Human rights violations against sex workers: burden and effect on HIV

This is part of a series of articles on HIV and sex workers published by The Lancet and freely available.

In this article Michelle Decker et al  reviewed evidence from more than 800 studies and reported on the burden and HIV implications of human rights violations against sex workers.

Abuses of human rights are  perpetrated by both state and non-state actors. Such violations directly and indirectly increase HIV susceptibility, and undermine effective HIV-prevention and intervention efforts.

Violations include homicide; physical and sexual violence, from law enforcement, clients, and intimate partners; unlawful arrest and detention; discrimination in accessing health services; and forced HIV testing.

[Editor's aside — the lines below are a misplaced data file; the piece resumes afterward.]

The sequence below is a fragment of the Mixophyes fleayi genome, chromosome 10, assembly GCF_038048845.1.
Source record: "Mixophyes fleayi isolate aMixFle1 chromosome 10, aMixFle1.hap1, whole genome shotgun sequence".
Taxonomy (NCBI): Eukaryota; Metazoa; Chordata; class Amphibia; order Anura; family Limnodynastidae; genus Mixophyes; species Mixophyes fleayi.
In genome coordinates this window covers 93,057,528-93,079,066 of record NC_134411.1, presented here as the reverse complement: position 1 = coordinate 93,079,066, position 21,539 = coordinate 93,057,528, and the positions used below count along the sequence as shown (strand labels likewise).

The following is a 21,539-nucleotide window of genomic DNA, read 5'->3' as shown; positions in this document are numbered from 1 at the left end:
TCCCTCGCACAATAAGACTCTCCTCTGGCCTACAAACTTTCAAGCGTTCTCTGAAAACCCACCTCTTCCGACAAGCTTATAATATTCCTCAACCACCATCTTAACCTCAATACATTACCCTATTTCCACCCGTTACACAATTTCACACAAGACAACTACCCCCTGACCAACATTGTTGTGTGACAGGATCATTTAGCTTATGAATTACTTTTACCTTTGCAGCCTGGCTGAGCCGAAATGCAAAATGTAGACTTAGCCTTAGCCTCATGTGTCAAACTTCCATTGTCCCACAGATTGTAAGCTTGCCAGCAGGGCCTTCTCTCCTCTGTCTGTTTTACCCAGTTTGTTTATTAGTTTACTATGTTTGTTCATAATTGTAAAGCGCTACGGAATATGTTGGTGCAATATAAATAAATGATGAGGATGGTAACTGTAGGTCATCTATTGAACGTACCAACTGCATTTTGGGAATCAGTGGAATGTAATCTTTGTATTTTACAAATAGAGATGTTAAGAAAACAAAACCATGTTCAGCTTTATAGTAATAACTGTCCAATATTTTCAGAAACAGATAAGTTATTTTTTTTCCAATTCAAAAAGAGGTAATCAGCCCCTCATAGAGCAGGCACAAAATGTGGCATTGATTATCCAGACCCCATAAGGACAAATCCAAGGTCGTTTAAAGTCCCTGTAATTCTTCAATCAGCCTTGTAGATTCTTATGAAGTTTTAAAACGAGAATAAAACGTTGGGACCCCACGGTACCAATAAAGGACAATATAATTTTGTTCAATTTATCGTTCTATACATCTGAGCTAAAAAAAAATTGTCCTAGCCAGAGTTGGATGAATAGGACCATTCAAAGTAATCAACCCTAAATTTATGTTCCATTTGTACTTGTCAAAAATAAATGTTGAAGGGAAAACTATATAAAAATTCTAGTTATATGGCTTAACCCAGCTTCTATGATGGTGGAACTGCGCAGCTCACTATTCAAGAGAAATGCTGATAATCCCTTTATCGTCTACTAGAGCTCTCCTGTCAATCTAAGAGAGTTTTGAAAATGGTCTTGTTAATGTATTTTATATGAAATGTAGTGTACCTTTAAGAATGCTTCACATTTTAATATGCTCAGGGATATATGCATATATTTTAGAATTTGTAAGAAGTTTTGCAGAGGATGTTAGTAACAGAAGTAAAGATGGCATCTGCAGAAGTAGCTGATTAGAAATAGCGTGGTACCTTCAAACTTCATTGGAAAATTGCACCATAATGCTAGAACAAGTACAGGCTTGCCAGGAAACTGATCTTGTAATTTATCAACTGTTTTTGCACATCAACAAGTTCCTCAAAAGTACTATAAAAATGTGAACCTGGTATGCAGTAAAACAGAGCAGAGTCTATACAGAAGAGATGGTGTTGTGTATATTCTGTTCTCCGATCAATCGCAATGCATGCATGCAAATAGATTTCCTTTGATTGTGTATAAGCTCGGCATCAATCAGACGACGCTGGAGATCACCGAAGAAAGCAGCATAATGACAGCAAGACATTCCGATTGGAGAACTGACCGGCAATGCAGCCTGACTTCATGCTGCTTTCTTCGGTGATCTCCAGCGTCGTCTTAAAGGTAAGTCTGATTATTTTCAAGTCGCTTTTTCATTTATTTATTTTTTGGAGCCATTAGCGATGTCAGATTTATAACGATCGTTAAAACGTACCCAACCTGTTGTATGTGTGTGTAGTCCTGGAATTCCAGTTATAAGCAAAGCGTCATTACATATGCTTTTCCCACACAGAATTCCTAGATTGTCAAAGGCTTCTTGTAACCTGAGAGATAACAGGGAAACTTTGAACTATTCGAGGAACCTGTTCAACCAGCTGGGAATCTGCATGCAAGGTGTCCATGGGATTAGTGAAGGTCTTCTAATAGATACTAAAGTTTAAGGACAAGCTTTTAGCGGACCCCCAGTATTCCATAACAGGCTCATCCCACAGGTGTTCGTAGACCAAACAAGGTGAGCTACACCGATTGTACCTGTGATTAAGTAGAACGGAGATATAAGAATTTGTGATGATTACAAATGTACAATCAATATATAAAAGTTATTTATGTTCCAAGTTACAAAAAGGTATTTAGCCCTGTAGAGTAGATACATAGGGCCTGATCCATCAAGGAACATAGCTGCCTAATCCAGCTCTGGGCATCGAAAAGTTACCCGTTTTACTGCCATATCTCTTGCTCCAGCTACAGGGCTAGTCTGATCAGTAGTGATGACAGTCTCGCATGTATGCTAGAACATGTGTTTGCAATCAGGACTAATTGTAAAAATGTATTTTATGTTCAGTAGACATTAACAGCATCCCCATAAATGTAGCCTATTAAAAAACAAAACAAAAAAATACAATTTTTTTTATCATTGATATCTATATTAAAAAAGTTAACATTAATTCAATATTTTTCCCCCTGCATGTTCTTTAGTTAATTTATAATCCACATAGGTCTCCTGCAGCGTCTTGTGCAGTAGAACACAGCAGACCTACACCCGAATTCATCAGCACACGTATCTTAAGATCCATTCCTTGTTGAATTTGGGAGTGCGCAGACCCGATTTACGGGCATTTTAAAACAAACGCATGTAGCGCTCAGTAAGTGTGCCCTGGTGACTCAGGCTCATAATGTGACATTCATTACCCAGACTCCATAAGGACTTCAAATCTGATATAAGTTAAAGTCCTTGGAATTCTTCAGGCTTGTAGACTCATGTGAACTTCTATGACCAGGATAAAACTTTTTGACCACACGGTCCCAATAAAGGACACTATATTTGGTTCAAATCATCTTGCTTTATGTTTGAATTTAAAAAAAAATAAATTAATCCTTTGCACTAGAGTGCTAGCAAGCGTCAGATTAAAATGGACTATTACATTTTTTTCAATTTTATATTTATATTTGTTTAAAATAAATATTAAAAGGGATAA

Abuses occur across all policy regimes, although most profoundly where sex work is criminalised through punitive law.

The authors conclude that protection of sex workers is essential to respect, protect, and meet their human rights, and to improve their health and wellbeing.

Research findings affirm the value of rights-based HIV responses for sex workers, and underscore the obligation of states to uphold the rights of this marginalised population.

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